Discussion in 'privacy general' started by ronjor, Apr 5, 2006.
I've sent Bill Gates an email with the SiteAdvisor link.
A sad, ridiculous attempt at distracting people from the insecurity of their products, here...
WHAT? Are they blaming this on users or something? Are they forgetting that you can't guess what's on a site by just looking at its url? Are they forgetting that a familiar, non-malicious site could have been compromised?
And by the way, how's that a machine being hacked through a web browser exploit never happens in OpenBSD?
Improving the title :
Microsoft: Our Bugs Aren't The Only Problem, We Are The Problem.
Just for the record, what are you guys using for an operating system?
I have machine with OpenBSD and one with Windows XP. Note that in fact, I would probably NOT use Windows if I didn't have to, but I often have to finish stuff in asp (for work) at home so I actually kind of you know, need to use a Windows machine.
Going from win2000proSP4 to winXPproSP2.
That seems to be the crux of the problem. Most of us use Windows. And, there is no getting around the fact that as far as security goes, Microsoft has often been behind the times.
A fact: the Internet was not designed to be secure in it's original form. Go to Wikipedia and enter the search term: internet.
Another fact: Windows was designed with business's in mind. Not surfing the Internet. In fact, when I first started playing around on the Internet, Microsoft had no browser. Again, their focus was on business apps.
Along the way, I think we can all agree, they made some errors. Once again, Wikipedia is a good source of info on the "Browser wars".
So, here we are today. Most of us use a Microsoft designed operating system. And if the truth be known, speaking personally, I've had a blast using XP. Warts and all. Even with the security shortcomings, I have been able to stay malware free.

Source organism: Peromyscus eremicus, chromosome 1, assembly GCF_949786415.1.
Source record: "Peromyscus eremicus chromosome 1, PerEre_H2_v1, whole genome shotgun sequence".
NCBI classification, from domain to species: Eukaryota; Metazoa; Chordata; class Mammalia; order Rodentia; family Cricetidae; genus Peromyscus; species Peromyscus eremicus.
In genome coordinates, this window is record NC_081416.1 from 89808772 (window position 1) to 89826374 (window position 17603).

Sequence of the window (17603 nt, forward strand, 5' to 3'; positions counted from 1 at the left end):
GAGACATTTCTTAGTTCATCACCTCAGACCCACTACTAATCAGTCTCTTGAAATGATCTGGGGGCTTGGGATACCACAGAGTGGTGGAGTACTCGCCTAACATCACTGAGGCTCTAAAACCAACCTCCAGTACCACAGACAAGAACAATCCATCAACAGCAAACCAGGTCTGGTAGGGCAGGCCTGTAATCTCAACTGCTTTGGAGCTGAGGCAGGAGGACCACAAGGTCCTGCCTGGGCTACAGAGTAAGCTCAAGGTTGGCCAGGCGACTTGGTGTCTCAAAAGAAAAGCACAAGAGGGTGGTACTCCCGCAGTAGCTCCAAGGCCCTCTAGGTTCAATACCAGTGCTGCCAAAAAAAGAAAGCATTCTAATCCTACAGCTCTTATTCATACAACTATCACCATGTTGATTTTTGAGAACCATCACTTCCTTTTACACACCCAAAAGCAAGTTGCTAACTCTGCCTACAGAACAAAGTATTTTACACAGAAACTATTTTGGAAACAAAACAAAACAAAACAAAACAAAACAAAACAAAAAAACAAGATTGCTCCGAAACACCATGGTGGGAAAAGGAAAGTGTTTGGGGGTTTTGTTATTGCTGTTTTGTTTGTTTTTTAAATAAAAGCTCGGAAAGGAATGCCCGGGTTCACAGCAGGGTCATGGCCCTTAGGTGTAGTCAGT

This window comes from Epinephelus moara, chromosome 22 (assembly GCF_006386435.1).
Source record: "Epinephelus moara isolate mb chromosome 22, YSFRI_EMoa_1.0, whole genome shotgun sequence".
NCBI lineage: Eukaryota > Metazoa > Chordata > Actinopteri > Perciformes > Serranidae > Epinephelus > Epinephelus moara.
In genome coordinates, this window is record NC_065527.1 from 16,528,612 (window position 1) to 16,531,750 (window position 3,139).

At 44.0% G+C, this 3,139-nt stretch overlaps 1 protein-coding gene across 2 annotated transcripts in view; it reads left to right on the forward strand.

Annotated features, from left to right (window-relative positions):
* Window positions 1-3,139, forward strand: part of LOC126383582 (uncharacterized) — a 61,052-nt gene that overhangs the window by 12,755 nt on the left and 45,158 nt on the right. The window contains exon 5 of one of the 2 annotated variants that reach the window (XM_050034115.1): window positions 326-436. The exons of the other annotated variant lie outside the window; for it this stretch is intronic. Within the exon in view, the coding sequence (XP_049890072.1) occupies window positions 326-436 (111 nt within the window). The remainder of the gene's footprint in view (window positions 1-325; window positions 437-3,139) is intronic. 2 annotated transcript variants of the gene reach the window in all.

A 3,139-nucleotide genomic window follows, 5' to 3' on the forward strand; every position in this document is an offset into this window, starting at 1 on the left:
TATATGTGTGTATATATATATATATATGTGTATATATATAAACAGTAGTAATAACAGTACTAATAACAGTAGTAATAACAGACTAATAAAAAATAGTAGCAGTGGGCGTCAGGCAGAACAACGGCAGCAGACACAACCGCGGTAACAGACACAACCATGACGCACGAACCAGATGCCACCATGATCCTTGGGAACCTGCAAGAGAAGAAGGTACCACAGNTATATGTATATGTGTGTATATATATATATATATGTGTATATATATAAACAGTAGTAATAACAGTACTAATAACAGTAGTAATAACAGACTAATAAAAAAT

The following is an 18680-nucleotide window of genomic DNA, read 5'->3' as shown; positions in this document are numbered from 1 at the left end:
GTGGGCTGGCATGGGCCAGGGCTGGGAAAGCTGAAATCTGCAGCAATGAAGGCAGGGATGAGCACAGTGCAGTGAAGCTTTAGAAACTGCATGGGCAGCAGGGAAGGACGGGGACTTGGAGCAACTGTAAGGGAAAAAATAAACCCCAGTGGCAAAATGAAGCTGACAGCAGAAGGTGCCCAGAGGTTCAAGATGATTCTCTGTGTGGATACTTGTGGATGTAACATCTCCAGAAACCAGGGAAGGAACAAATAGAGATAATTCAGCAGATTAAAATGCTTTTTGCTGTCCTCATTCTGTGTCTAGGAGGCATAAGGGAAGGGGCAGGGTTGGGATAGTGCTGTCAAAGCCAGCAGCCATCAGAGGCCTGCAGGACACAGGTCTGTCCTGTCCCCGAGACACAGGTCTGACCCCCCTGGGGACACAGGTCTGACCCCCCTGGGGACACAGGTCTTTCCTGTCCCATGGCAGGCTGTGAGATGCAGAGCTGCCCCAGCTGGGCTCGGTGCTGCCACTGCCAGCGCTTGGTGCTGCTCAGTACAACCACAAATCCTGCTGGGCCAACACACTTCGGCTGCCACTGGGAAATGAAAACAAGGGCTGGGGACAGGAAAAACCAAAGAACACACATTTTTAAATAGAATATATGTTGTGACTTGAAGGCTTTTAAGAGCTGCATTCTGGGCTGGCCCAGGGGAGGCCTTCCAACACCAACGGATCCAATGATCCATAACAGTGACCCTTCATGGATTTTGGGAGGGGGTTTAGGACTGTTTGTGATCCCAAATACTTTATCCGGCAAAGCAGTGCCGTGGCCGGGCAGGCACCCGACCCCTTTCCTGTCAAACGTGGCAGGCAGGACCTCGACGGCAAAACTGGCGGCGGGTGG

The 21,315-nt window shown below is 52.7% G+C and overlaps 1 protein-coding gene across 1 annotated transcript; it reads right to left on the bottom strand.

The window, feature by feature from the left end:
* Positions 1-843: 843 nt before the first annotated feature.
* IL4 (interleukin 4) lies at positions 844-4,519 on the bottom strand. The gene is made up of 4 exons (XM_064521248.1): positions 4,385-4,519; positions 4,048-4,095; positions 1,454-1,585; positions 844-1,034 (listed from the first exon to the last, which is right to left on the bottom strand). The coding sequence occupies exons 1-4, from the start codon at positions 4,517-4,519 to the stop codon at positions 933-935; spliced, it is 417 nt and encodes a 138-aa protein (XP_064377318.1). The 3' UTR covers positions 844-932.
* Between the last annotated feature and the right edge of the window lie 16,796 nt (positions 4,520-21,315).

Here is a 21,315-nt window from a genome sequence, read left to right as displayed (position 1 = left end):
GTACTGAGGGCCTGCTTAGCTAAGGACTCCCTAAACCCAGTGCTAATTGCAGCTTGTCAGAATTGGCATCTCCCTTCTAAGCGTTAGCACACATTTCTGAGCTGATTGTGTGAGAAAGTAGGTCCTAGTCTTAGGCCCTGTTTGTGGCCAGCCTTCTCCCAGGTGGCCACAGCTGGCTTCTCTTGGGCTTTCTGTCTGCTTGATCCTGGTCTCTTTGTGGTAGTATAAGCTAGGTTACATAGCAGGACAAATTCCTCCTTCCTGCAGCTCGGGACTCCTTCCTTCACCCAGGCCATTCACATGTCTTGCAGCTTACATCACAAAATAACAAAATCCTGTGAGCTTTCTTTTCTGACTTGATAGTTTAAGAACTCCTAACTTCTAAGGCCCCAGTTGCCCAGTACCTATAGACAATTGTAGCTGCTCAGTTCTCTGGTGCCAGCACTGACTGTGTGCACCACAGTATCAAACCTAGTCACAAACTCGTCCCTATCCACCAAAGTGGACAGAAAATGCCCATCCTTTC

Knowledge is the key. No matter the operating system you use.
I hope some of the posts made here on the forums help someone learn about their systems.
Can't disagree there.
Agreed. But then again, the Windows OS has poor documentation (at least in the OS itself), closed source, and limited development tools. Compared to what one could learn in a Linux/BSD system, Windows falls quite short. Sure, not everybody has the time and will to learn Unix shell scripting, or perl, or how configure qmail. But if knowledge is power, I wouldn't say that Windows makes this power so easily accessible for everybody. Just my opinion.
At work they use Windows, so it's easier for me to use the same OS.
I'm not interested in other OS's, maybe at the age of 25, but that's long ago.
I don't work with computers, I work with people and I use my PC as a sophisticated typewriter. Security is just a hobby, not my job.
Everything I know about security, I learned at SWI and alot more at Wilders.
Linux is getting there. It's not there yet for the masses. So, once again, we have a Microsoft or Apple designed operating system.
The fact is, there will always be security holes in operating systems, no matter the origin. It is the nature of the beast.